Exit Reality's new X-Hub featuring Neurogaming's "Shooter" title won a lot of orders the show.CHARLIE FINK
The International Amusement Association Parks and Attractions Expo wrapped its centennial edition last month (November 11-15). The massive Orlando show featured Rollercoasters, moon bounces, bowling (AMF has a huge booth), trampolines, skydiving rigs (iFly now has 600 locations), zip lines, laser tag, hot dog on a stick (samples not available), popcorn makers (available), Dippendots (free samples, yum!), cotton candy makers, redemption systems, arcade games and lots and lots of VR from 1100 exhibitors from 110 countries crowded into 600,275 square feet (or 13 sq miles) of exhibition space. You get the idea. Disney is a gold sponsor. Over 50 of these exhibitors use VR to create extraordinary amusement experiences for guests. If you include the non-HMD simulators like Sega’s Daytona multiplayer car racing arcade game, which has been holding the torch for VR since the first LBVR boom (of which I was a part) fizzled in the 1990s.
Beat Saber was everywhere, as was HP's Joanna Popper. This is from Exit Reality's Hub.CHARLIE FINK
In a blog post, Location Based Entertainment consultant and editor of the Stinger Report, Kevin Williams, offered the following breakdown:
- Number of new VR coin-ops = 19
- Number of new VR Simulators = 18
- Number of new VR Enclosures = 8
- Number of new VR Arena-Scale = 9
- Number of new VR water-sims = 3
- Number of new AR/XR systems = 7
- Number of new eSports systems = 5
"VR represented some 15% of the exhibited product at this years show comprising 1,100 exhibitors,” said Williams.
I almost didn’t go to IAAPA, but when I heard those numbers it was impossible to resist. Most of those sixty odd VR exhibitors will retreat back to Asia, or whatever they came from, never to be heard from again. Still, FOMO had me. And also I am very good at finding things to do when I should be writing a book (due in March). It was overwhelming. VR is being incorporated into attractions like roller coasters, water parks, trampolines and, of course, escape rooms.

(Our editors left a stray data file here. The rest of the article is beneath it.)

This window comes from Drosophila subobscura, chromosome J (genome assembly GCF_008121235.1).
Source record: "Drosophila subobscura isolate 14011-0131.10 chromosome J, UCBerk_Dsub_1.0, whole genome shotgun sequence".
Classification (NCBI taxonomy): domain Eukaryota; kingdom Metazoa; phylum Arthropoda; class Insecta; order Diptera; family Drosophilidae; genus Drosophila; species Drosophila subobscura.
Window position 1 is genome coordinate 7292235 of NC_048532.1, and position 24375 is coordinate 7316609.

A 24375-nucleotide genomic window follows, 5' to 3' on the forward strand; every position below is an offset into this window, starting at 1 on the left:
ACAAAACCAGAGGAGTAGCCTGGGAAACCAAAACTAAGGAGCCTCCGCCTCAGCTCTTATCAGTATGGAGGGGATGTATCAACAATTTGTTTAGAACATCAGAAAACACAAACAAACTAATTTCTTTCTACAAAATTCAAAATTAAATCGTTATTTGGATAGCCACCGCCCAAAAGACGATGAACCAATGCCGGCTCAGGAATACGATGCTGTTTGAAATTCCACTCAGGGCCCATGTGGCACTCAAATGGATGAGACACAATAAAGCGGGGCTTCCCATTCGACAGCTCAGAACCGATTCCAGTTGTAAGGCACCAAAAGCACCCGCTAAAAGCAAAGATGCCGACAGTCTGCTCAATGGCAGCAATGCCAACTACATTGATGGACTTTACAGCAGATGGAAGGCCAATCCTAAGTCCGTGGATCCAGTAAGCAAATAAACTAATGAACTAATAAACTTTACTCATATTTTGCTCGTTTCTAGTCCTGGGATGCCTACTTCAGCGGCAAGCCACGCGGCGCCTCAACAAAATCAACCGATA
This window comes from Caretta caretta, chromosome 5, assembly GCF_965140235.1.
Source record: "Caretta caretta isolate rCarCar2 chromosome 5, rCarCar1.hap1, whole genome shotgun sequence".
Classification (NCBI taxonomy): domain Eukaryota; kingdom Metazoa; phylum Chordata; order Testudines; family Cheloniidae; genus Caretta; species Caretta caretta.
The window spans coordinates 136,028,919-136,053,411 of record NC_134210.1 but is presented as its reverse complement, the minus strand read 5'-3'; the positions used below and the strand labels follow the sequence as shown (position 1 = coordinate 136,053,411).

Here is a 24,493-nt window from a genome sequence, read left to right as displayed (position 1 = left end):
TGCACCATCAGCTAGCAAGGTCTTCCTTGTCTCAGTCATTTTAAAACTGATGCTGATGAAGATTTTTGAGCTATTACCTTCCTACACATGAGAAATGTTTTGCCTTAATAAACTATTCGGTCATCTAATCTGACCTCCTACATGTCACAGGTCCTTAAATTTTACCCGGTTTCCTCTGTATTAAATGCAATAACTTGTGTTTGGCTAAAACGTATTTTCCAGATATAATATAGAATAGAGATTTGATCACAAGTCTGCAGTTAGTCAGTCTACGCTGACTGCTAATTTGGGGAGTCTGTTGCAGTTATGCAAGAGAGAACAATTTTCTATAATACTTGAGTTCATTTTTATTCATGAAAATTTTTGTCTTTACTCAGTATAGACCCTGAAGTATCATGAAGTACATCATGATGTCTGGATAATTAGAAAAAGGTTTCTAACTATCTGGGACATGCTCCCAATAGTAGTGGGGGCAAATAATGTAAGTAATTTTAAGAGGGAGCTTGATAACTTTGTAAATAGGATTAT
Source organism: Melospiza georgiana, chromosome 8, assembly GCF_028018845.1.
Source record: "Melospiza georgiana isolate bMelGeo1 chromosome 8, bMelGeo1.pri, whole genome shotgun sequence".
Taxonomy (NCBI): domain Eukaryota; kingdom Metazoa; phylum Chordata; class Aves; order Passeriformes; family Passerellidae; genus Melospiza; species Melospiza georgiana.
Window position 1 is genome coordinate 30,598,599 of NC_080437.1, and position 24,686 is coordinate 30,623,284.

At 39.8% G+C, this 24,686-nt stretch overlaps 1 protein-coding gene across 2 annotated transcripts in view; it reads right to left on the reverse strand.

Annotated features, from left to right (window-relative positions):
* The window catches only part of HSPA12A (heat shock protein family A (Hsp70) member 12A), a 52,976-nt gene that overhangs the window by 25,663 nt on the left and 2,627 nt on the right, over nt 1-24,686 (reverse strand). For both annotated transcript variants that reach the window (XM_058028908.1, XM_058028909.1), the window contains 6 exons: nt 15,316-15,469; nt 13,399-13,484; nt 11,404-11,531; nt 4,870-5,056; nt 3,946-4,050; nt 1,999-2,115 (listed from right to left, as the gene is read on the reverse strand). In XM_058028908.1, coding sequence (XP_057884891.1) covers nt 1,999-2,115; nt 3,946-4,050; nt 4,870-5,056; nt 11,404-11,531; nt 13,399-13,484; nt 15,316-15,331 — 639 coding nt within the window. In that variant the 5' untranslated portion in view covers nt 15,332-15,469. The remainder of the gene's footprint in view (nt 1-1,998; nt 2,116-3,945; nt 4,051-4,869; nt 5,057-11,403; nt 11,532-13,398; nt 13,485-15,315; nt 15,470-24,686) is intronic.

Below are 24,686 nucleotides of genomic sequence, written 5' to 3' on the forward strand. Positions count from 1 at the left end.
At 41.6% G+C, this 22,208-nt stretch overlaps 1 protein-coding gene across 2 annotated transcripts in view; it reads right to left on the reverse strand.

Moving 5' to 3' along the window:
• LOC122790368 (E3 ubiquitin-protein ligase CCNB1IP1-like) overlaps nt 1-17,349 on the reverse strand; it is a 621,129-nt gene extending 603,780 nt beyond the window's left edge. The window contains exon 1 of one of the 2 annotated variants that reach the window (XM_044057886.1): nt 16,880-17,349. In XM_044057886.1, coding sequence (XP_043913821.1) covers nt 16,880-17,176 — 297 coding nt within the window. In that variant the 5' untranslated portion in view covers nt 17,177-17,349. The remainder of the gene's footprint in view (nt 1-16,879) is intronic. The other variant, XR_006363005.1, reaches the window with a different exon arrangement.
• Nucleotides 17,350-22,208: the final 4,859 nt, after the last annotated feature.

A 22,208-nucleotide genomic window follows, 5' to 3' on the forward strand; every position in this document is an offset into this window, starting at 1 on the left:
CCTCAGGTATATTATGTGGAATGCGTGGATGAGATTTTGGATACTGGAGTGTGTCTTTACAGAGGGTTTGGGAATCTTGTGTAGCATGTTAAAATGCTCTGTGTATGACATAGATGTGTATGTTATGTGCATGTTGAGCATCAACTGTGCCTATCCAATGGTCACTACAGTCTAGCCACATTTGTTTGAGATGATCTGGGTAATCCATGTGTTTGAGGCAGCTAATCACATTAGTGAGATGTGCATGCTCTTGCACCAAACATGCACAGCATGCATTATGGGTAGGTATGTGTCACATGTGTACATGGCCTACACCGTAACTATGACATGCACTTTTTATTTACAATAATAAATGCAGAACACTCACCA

What could go wrong?CHARLIE FINK
The show daily was shoved into my hands as I left my shabby hotel to wait for the IAAPA bus. I noticed a full page ad for "Big Air Bags." You know those giant inflatables that stunt men land on when they dive off a roof? For a few bucks, anyone can now have that experience. What could go wrong? As I was sharing this hilarious insight as a Tweet (I crack myself up sometimes) a few guys wearing hideous white polo shirts emblazoned with "Hot Dog On a Stick" logos got on the bus. Today they are a staple of mall food courts, by as lore goes they got their humble beginning as a carny staple.
I would not recommend DOF Robotics VR motion attraction after eating dogs of any kind.
Location based VR (LBVR) companies have all gone out of their way to limit the footprint of their VR attractions and minimize the number of attendants needed in order to ensure low cost and maximum throughput for their operators. As the result of the extraordinary success of Hologate, which sold over 230 of its $100,000 four-user, limited footprint (16x16 sq.,ft.,) quasi free roam (it’s four HTC Vives networked together) systems, there were half-dozen fast followers on the floor seeking to emulate and in some cases maybe improve upon the simplicity, small footprint, and low-cost Hologate offers. Just in time for the show, Hologate has added “Angry Birds 2” to its growing library of titles, which include “Das Boot” and a VR game based on the classic “World of Tanks.”